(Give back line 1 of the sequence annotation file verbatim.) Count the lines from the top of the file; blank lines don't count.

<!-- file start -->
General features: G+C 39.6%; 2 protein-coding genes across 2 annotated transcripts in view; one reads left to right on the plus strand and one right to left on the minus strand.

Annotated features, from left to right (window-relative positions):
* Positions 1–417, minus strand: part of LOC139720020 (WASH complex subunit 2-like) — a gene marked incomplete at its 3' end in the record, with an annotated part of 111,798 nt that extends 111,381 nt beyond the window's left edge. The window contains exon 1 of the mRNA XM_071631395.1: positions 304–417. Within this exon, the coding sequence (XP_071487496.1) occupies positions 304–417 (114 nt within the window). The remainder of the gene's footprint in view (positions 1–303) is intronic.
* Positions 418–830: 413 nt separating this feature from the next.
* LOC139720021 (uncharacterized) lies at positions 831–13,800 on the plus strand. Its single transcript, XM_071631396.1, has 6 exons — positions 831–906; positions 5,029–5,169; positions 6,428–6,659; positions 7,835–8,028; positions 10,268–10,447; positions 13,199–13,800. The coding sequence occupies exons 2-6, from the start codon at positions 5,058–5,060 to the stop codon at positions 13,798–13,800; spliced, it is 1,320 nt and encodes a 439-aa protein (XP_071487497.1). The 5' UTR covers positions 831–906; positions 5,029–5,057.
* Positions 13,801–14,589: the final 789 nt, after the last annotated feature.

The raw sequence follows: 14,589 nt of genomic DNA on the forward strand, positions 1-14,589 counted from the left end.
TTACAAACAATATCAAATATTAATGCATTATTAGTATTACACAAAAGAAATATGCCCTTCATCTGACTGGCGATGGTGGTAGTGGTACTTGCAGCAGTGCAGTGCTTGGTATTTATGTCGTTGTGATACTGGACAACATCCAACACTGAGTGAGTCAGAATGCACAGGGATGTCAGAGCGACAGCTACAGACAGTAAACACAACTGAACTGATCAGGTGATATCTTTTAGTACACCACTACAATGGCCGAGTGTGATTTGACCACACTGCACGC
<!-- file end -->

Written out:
General features: G+C 39.6%; 2 protein-coding genes across 2 annotated transcripts in view; one reads left to right on the plus strand and one right to left on the minus strand.